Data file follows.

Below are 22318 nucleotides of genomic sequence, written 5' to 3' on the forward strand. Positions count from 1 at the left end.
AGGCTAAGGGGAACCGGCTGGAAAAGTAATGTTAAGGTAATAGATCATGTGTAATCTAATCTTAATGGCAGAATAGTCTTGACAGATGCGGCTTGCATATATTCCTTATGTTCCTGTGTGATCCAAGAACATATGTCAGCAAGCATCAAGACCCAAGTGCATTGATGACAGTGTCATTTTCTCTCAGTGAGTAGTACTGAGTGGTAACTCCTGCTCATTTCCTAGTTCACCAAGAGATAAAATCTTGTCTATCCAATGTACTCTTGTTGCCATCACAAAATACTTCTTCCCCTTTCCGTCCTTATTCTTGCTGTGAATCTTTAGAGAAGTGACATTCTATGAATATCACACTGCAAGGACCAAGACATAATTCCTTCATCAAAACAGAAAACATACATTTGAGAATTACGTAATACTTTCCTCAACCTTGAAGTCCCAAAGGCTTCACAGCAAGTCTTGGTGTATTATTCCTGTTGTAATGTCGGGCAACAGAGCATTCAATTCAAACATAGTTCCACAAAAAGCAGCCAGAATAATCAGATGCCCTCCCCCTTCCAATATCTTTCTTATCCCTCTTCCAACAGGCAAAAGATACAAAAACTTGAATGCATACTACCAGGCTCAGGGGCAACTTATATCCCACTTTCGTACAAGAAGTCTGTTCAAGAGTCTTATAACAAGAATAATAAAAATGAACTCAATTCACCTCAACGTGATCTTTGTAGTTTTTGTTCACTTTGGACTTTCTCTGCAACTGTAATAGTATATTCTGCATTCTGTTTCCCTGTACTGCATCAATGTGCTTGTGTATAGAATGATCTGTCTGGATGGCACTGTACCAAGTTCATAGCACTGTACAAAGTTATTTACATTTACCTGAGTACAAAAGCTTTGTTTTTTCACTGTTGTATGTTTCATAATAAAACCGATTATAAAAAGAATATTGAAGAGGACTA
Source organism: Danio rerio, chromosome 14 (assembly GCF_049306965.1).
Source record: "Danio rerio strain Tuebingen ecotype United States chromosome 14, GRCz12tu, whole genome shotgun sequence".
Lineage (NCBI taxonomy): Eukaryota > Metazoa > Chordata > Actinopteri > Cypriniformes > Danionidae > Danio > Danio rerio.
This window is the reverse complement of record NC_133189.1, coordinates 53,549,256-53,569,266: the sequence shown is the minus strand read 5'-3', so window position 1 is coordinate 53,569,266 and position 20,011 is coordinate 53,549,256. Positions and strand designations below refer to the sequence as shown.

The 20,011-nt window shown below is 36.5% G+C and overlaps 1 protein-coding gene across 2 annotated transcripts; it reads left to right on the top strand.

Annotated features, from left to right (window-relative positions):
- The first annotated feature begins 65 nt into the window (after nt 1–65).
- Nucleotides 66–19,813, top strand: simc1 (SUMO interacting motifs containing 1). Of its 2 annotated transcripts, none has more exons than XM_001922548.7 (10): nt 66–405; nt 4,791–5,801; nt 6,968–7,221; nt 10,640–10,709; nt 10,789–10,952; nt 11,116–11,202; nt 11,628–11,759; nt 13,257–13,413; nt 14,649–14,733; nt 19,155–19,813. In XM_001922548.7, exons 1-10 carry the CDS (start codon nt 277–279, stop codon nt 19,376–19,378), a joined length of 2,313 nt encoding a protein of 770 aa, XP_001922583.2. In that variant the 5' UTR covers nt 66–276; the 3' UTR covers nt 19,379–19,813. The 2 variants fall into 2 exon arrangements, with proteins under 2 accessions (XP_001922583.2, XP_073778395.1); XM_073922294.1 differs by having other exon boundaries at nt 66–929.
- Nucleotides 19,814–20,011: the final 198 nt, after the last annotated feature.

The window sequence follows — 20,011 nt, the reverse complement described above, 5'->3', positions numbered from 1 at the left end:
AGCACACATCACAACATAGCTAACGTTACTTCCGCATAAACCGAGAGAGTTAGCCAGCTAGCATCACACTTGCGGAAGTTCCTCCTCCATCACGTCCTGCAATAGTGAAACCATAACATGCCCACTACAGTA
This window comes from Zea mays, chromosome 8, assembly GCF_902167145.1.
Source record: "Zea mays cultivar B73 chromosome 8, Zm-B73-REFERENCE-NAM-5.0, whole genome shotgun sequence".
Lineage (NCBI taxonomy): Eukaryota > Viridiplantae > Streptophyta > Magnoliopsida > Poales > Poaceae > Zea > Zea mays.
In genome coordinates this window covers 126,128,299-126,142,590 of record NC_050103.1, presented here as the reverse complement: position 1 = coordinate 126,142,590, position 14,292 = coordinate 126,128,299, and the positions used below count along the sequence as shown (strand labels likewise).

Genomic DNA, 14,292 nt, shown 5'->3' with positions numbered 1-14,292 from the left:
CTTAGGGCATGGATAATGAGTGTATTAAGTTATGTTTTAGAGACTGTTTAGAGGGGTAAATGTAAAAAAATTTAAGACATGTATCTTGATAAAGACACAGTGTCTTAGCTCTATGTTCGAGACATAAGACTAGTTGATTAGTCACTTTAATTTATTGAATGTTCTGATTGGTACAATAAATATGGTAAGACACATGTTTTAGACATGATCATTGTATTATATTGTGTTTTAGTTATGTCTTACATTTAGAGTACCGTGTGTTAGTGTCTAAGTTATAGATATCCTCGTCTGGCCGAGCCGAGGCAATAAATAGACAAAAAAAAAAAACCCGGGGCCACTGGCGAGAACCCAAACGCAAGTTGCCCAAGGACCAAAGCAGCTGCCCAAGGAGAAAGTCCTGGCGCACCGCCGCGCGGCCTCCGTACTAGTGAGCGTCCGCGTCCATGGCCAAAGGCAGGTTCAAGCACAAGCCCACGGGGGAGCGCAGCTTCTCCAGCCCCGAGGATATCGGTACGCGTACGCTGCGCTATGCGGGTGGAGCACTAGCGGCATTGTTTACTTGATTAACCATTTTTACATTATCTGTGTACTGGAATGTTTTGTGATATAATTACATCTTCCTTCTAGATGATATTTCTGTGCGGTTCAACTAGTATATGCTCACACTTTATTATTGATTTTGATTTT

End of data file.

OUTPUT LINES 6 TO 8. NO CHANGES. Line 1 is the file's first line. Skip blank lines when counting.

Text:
This window is the reverse complement of record NC_133189.1, coordinates 53,549,256-53,569,266: the sequence shown is the minus strand read 5'-3', so window position 1 is coordinate 53,569,266 and position 20,011 is coordinate 53,549,256. Positions and strand designations below refer to the sequence as shown.

The 20,011-nt window shown below is 36.5% G+C and overlaps 1 protein-coding gene across 2 annotated transcripts; it reads left to right on the top strand.

Annotated features, from left to right (window-relative positions):